WA News


Youth drinking targeted in WA liquor law review

Underage drinking has been targeted in a review of Western Australia's liquor laws, recommending that adults who supply other people's children with alcohol should face criminal prosecution.

The 270-page report, by an independent review committee of WA's Liquor Control Act 1988, was presented to the government for consideration on Tuesday, suggested a total of 141 recommendations.

The review recommended making it illegal to supply an underage person with alcohol, but said it should be a defence if the person was their parent or guardian, or were authorised by them to supply the alcohol.

It recommended the legal drinking age should remain at 18.

Young people attempting to use fake IDs were also targeted.

If passed through parliament, an amendment would make it an offence for a person who gives their identification to another person to use, and juveniles would face fines of up to $2000 for using false IDs, tampering with proof-of-age documents and creating fakes.


The review would boost powers for WA Police, allowing cadets to catch premises selling alcohol to juveniles, and that licensees should ask anyone who looked younger than 25 for identification.

It suggested that in some cases, police use an alcohol intervention program for youths instead of issuing them with infringement notices.

Australian Hotels Association (WA) CEO Bradley Woods criticised the review for championing the causes of WA Police and health alcohol groups over the interests of the hospitality industry and the public.

"[The review] ignored the government's policy about not introducing entrapment laws for police to prosecute using children," he said.

"It's recommended that instead, and it ignores a lot of the red tape recommendations put forward not only by the licensed industry but by the former committee that was chaired by the Minister for Tourism Liza Harvey when she reviewed these issues back in 2009/2010."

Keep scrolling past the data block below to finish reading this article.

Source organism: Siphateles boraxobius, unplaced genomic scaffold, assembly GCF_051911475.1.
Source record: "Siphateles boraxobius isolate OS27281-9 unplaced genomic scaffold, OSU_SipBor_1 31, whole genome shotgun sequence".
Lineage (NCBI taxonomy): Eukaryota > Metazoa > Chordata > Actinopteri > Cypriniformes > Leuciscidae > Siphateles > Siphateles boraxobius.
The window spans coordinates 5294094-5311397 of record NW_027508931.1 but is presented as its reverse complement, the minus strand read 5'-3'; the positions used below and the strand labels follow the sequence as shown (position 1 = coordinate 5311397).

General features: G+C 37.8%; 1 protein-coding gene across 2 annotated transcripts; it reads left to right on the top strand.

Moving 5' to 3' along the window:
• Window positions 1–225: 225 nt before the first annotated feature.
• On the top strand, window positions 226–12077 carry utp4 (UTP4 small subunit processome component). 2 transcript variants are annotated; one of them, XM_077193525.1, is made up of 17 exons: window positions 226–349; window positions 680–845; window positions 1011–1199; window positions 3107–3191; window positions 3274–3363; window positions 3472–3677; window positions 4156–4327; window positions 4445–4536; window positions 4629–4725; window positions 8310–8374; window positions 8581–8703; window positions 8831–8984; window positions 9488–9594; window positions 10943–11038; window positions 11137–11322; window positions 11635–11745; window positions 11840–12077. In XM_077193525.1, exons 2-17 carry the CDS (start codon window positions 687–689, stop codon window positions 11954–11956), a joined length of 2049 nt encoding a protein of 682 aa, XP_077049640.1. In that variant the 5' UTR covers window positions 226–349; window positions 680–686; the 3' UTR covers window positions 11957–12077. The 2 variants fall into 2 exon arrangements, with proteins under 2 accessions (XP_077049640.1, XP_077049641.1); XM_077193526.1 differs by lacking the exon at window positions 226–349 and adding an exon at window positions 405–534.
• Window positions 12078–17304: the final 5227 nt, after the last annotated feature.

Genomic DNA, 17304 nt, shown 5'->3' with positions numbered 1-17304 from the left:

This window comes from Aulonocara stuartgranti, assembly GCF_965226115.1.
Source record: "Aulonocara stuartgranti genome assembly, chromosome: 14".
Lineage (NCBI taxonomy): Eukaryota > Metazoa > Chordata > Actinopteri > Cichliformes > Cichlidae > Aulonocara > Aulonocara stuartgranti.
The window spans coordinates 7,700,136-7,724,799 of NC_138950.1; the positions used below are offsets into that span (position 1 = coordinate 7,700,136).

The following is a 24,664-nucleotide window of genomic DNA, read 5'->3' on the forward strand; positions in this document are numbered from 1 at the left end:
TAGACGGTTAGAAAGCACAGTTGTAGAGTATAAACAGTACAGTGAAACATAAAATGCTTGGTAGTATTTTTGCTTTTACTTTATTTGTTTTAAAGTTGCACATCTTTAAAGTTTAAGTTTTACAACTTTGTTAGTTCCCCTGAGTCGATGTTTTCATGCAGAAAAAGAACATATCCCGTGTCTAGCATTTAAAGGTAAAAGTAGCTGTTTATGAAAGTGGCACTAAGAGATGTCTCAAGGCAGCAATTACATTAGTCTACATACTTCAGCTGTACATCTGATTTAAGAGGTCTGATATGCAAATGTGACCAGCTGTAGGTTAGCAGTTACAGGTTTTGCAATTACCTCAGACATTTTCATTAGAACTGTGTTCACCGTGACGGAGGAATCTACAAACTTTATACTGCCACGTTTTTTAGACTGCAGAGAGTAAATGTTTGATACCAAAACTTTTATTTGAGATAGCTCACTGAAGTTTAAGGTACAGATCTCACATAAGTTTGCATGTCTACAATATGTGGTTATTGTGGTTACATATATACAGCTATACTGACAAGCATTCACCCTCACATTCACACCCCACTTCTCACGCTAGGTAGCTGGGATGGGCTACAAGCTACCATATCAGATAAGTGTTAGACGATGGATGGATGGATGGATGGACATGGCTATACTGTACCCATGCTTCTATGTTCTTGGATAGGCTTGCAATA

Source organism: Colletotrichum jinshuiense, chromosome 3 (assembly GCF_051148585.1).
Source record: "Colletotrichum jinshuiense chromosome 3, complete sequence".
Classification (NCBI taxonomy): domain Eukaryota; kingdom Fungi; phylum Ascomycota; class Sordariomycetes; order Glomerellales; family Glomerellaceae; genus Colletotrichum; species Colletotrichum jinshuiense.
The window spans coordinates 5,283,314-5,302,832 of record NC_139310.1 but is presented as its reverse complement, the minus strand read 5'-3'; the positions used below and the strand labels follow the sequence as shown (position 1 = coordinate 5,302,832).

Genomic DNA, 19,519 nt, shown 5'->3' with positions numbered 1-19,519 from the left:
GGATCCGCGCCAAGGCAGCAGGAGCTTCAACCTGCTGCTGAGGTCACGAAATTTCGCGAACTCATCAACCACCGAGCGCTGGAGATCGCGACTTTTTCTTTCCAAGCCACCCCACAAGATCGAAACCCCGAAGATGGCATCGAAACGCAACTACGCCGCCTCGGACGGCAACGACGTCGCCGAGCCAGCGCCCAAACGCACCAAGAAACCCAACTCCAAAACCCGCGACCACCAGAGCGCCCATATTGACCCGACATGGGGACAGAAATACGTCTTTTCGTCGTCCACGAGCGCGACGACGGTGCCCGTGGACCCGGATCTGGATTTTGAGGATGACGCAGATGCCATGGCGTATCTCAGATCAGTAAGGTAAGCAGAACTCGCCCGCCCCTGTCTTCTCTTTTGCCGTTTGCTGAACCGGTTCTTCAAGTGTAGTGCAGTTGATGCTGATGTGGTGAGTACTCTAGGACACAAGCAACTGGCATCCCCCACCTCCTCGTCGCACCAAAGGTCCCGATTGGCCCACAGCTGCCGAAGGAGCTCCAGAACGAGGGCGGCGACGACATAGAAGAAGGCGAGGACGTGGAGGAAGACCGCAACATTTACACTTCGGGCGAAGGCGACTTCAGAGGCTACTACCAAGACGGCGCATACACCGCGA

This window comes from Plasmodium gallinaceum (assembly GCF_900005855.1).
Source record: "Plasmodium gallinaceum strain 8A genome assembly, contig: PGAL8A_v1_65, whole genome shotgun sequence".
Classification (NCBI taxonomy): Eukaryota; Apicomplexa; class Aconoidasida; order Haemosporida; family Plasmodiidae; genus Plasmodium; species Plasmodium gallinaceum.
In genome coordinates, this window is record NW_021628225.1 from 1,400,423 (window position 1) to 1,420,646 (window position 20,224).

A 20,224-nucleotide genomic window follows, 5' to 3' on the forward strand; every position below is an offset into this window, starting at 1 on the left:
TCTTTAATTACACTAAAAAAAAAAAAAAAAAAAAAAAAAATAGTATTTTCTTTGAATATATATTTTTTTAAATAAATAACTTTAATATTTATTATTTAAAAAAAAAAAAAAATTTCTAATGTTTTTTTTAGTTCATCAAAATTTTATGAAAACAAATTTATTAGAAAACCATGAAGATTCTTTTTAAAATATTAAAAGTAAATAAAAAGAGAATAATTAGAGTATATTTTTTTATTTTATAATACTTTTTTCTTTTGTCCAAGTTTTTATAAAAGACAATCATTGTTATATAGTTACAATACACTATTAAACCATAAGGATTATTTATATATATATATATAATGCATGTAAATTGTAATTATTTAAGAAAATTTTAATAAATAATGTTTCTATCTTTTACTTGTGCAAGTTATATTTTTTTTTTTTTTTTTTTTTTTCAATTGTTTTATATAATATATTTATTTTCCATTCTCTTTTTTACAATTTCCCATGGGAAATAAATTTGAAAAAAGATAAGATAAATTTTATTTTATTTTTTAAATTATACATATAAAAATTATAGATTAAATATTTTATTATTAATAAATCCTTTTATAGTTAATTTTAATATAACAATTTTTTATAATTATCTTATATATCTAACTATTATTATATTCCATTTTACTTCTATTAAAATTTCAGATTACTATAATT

He said it was the result of those appointed to the review committee not being involved in the industry prior to working on the review.

Bouncers were also targeted in the review, with the suggestion they should join bartenders in completing Responsible Service of Alcohol training.

It was also suggested that establishments deemed as high risk, or those located in entertainment precinct implement ID-scanning to keep track of who enters the premises. "Drunk" patrons would be allowed to remain in the establishment as long as they are not "unruly" and are no longer served alcohol.

It was revealed last year that alcohol delivery websites were using a loophole in legislation to deliver “gift hampers” as late as 4am, without a license. 

The review recommended making it a criminal offence to deliver alcohol to a juvenile in Western Australia – aimed at both the person delivering the alcohol and the licensee.

Licensed premised would only be allowed to trade until midnight on Sundays where a public holiday falls on the Monday.

Mr Woods said he was disappointed that the review did not take the opportunity to "modernise" laws and allow longer trading for hotels and bars on Sundays.

Bottle shops would be allowed to trade from 10am to 10pm on Sundays.

Racing and Gaming Minister Terry Waldron said the government would read the review in detail and meet with key stakeholders over its content.

Mr Woods said he expected the process of government consultation would take up to 18 months and hoped the parliament would listen to the community in considering the recommendations.


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